Kate Winslet’s ‘Mare of Easttown’ Is the Year’s First Great Crime Drama
HBO’s “Mare of Easttown” is not the standard police procedural it seems, with more shocking twists and, thanks to Winslet’s performance, empathy for grief than you might expect.
Mare of Easttown is one of those shows that makes it hard to fall asleep after watching. It may not seem that way after its scene-setting, though still engrossing, premiere on HBO Sunday night, but the mystery-thriller speeds through a winding maze of twists, startling you after each hairpin plot turn.
Marketing materials tease the Kate Winslet-starring drama using a line of dialogue that compares solving one of the show’s crimes to finding “a needle in a thousand haystacks.” As the episodes unfold, in each of those haystacks is another disturbing grenade of information, just waiting to detonate.
You’d be excused for assuming Mare of Easttown, based on a first-episode impression, is the kind of crime drama you’ve seen before. “It’s like True Detective! Or Broadchurch! Or Top of the Lake!” you could rightfully recommend to a friend. That’s not meant as a deterrent; you’ve probably loved and devoured those shows.
Like those series, there’s meticulous crafting of a place and its people, transporting you to a fictionalized town in the Delaware County suburb of Philadelphia, both affectionately and self-deprecatingly referred to as “Delco” by locals. There’s an inescapable dourness, the chill of its winter setting manifesting in the pile-up of tragedy and pain experienced by the characters. And, like far too many HBO dramas before it, graphic acts of violence against women are central to the plot—at this point an exasperating, played-out device.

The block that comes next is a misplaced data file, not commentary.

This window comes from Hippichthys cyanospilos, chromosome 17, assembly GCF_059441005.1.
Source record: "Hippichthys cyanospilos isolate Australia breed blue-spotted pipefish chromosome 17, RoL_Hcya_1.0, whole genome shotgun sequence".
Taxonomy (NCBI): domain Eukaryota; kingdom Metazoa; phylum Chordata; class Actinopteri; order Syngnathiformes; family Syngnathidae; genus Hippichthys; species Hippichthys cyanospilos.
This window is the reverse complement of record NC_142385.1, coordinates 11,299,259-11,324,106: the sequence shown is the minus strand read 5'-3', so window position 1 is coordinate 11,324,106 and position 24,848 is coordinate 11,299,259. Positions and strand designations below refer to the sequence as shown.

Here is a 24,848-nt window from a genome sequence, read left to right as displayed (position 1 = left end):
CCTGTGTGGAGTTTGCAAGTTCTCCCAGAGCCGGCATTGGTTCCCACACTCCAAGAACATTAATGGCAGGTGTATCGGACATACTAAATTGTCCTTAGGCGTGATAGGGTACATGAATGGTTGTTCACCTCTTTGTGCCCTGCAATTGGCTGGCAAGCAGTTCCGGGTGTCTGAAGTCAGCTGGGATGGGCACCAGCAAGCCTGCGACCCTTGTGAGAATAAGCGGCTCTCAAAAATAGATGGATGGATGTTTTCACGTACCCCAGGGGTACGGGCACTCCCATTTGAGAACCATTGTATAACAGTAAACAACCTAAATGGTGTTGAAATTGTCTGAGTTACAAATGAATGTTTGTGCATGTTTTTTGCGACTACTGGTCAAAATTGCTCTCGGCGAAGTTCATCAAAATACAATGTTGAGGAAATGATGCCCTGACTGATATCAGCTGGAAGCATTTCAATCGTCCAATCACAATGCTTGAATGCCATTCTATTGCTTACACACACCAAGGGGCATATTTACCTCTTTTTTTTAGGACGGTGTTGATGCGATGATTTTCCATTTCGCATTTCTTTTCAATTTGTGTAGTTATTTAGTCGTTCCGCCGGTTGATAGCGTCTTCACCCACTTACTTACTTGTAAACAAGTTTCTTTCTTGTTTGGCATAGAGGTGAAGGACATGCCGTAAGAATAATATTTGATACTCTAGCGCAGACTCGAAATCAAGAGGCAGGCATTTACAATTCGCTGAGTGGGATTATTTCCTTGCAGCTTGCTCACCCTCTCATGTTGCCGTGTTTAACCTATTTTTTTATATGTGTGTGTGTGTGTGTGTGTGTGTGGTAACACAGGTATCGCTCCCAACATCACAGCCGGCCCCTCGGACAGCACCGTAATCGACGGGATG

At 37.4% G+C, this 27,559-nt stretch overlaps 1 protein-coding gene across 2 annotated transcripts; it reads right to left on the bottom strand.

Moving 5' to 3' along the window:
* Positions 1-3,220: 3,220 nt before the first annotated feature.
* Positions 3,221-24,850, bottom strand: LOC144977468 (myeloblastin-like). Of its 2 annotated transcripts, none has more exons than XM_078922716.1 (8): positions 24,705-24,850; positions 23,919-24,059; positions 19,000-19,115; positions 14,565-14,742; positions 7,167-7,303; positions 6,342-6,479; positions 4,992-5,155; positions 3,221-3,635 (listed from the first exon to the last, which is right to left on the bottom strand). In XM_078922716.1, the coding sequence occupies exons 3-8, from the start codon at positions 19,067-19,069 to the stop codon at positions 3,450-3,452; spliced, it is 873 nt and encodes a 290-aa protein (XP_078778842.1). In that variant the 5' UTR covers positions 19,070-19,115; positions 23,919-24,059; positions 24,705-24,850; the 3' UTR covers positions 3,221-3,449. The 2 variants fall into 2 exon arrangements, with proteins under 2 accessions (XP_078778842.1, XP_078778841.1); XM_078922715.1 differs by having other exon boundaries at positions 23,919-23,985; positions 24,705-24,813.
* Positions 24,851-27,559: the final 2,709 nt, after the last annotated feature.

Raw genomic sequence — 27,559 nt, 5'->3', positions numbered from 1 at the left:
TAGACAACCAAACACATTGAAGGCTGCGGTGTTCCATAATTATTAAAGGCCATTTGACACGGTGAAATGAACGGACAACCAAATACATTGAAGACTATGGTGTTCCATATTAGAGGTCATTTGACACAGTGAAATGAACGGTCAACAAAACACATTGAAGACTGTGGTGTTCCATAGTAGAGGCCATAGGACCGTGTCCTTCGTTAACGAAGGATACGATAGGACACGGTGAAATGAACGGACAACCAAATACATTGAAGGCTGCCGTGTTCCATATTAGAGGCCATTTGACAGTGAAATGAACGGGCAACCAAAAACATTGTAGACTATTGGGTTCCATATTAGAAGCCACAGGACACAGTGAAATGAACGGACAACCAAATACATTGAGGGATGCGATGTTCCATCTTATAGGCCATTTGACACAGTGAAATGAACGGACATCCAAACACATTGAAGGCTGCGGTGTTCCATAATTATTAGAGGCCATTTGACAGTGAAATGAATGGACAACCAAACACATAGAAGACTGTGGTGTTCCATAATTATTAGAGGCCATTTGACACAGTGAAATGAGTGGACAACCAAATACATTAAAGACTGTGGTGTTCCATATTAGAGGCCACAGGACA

But what starts as the familiar slow burn of those other shows—a close-knit community is rocked by a murder that a hardened local detective must investigate—quickly catches fire, becoming a powerful portrait of grief, trauma, and the devastating secrets buried in this claustrophobic town’s tangled web of relationships.
Critics were provided five of seven episodes to review. The panic attack I had watching the events of episode four and the way that, after five, I’m bereft at having to last one more minute without seeing the other two… Let’s just say that despite all the faults of the series, it’s one that knows how to hook you and then reel you in fast, like you’re being dragged through choppy waters by a speedboat.
Winslet, returning to television for the first time since her Emmy-winning turn in Mildred Pierce a decade ago, plays Mare, a local legend (she made an important shot in an important high school basketball game 25 years ago) who is now a veteran detective in the same town, investigating, as she describes it, all the “burglaries, overdoses, and the really bad crap that happens around here.”
Her born-and-bred ties to the community make her the first call for everyone, regardless of how beneath her pay grade the “emergency”—a neighbor wakes her up with a panicked phone call about a “peeper” she swears was spotted in the backyard. That she knows everyone and everyone knows her is both an asset and a roadblock to her job; an out-of-town detective (Evan Peters’ Colin Zabel) who joins her for a case can’t help but smirk each time it’s revealed that a suspect or witness is her cousin, childhood friend, or both.
But her local fame is hardly a bulletproof vest. The teenage daughter of one of her former high school teammates disappeared over a year ago, and her failure to provide any answers has started to draw the ire not just of the girl’s mother, but the entire town. When another tragedy befalls a local girl, they’re skeptical she can handle the case.